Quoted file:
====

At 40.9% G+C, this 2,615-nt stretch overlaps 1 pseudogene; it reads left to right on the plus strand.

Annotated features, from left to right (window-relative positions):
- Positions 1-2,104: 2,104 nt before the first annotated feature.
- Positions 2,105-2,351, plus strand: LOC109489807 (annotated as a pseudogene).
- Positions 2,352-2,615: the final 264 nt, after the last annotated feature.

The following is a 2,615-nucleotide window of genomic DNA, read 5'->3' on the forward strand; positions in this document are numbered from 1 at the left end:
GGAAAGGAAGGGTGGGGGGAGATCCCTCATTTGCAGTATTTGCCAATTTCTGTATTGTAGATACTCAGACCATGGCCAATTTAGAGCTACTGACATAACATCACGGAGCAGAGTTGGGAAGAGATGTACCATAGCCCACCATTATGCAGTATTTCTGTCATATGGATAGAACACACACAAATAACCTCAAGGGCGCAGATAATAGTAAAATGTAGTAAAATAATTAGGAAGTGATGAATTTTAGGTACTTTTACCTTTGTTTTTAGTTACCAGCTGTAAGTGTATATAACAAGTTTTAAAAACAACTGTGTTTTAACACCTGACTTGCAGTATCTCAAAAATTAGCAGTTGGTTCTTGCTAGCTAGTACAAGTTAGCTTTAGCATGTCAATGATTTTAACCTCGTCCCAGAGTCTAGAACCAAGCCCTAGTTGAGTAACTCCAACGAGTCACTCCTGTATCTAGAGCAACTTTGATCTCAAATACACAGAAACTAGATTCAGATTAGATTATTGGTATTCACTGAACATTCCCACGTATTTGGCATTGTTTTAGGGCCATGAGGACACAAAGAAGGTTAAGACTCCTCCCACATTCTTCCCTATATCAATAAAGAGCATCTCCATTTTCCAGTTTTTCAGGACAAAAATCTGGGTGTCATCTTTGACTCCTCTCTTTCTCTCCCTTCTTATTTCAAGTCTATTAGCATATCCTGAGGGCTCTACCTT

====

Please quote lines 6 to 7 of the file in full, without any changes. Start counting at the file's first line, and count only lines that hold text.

The following is a 2,615-nucleotide window of genomic DNA, read 5'->3' on the forward strand; positions in this document are numbered from 1 at the left end:
GGAAAGGAAGGGTGGGGGGAGATCCCTCATTTGCAGTATTTGCCAATTTCTGTATTGTAGATACTCAGACCATGGCCAATTTAGAGCTACTGACATAACATCACGGAGCAGAGTTGGGAAGAGATGTACCATAGCCCACCATTATGCAGTATTTCTGTCATATGGATAGAACACACACAAATAACCTCAAGGGCGCAGATAATAGTAAAATGTAGTAAAATAATTAGGAAGTGATGAATTTTAGGTACTTTTACCTTTGTTTTTAGTTACCAGCTGTAAGTGTATATAACAAGTTTTAAAAACAACTGTGTTTTAACACCTGACTTGCAGTATCTCAAAAATTAGCAGTTGGTTCTTGCTAGCTAGTACAAGTTAGCTTTAGCATGTCAATGATTTTAACCTCGTCCCAGAGTCTAGAACCAAGCCCTAGTTGAGTAACTCCAACGAGTCACTCCTGTATCTAGAGCAACTTTGATCTCAAATACACAGAAACTAGATTCAGATTAGATTATTGGTATTCACTGAACATTCCCACGTATTTGGCATTGTTTTAGGGCCATGAGGACACAAAGAAGGTTAAGACTCCTCCCACATTCTTCCCTATATCAATAAAGAGCATCTCCATTTTCCAGTTTTTCAGGACAAAAATCTGGGTGTCATCTTTGACTCCTCTCTTTCTCTCCCTTCTTATTTCAAGTCTATTAGCATATCCTGAGGGCTCTACCTT